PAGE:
and a detailed plan for integrating data from the law
enforcement agency’s older Integrated Automated
Fingerprint Identification System (IAFIS).
“Successfully integrating data from IAFIS to the
new NGI system required creating a schedule to
convert IAFIS information and move it to the new
system in off-peak NGI developmental and IAFIS
operations times,” Mr. Mears says. The agency’s
identification capabilities couldn’t be compromised, so “the two systems had to operate in parallel as function was incrementally migrated. Users of
either system could not be impacted.”
One of the biggest challenges facing biometric tech
project teams is security. It’s not just about delivering unhackable biometric devices. Organizations
implementing these technologies must understand
that they are only as secure as the back-end systems
they rely on.
Tim Meyerhoff, sales and product management
director for Iris ID Systems Inc. in Cranbury, New
Jersey, USA, says that project teams delivering and
installing biometric technology, particularly that
aimed at identification within organizations, need
to be up on the latest “spoofing” techniques hackers
use and heed related security recommendations.
(Spoofing is when a hacker impersonates another
person or program.)
These companies also need to work with human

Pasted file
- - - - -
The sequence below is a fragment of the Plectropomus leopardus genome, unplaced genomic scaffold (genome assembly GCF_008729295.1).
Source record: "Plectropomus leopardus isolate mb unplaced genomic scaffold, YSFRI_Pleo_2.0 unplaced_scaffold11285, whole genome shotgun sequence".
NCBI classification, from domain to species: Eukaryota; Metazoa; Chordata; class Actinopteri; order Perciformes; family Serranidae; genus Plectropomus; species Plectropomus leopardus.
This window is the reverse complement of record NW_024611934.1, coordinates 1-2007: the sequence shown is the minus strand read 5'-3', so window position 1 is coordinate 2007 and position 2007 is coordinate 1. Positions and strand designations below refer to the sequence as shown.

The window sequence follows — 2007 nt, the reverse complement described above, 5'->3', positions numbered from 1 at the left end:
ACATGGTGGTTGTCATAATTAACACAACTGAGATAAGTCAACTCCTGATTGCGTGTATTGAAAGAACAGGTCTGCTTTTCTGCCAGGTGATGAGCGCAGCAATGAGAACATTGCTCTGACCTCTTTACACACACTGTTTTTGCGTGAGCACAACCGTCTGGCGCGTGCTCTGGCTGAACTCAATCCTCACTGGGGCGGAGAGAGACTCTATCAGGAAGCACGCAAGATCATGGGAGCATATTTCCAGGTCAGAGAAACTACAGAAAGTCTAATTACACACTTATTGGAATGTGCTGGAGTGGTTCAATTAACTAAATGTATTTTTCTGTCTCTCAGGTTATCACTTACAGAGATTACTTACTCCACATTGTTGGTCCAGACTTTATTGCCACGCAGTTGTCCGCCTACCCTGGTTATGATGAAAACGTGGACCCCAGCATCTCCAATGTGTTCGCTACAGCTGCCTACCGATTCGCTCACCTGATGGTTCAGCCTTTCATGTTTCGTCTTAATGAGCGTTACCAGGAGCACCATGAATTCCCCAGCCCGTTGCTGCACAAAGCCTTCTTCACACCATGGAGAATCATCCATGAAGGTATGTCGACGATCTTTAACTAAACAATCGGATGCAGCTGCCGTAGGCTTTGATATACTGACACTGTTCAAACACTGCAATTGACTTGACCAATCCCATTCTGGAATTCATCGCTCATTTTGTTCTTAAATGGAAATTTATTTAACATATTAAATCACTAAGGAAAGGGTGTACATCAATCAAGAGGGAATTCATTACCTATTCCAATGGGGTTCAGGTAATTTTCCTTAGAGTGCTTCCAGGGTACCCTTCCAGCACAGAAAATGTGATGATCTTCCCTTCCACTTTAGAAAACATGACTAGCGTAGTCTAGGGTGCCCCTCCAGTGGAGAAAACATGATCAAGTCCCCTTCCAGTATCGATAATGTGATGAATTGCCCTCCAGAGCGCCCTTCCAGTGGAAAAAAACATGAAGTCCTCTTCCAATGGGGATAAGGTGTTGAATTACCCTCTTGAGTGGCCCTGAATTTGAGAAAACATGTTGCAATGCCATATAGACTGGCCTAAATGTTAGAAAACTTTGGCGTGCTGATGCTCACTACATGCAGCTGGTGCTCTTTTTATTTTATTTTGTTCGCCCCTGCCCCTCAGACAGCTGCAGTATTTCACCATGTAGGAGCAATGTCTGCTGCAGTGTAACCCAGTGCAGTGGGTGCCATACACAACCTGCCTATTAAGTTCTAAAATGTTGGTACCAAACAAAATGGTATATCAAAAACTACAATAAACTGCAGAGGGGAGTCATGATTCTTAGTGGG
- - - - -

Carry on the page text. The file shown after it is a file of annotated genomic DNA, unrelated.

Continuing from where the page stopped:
resources to have contingency plans for employees
who can’t use a biometric device.
“In a biometric deployment, you will always have
an outlier or someone who just can’t use the sensor
or someone that refuses to,” Mr. Meyerhoff says. “You
have to have a plan B, like issuing a card and PIN to
those users.” During previous projects, he’s encountered people who can’t use iris scanners because they
wear patterned color contacts and others who object
to biometric devices for religious reasons.
And project teams shouldn’t assume a client will
take care of the basics after a new system is installed,
he says. “Encryption key settings
and passwords are often overlooked,” he says. “A year or two
down the road, we’ll find that a
client is still using all the system
defaults.” —Christina Couch
The New Space Race
After a string of high-profile failures, the commercial space industry is trying to show it
can rebound quickly by launching new projects and testing.
In June 2015, an unmanned rocket launched by SpaceX exploded minutes after takeoff.
The organization concluded that the problem was a faulty steel strut. In response, the
SpaceX team began individually testing every strut it used. Using these lessons learned,
SpaceX completed a project to launch another Falcon 9 rocket into space in December
and then bring it back to Earth—just a few weeks after the space transportation company
Blue Origin successfully landed a suborbital rocket back on its launch site. Both organizations are sponsoring reusable rocket projects.
Another company, Orbital ATK, saw its rocket Antares explode after takeoff in October
2014. The day after the crash, “the company embarked on figuring out how we were going
The biometric market is
expected to be worth
billion by 2020, up from
US$10 billion in 2014.
Source: BIS Research
The U.S. FBI has sponsored projects to build
better biometric identification systems.
“In a biometric
you will always
have an outlier
who just can’t
use the sensor
that refuses to.
You have to
have a plan B.”
—Tim Meyerhoff, Iris ID
Systems Inc., Cranbury, New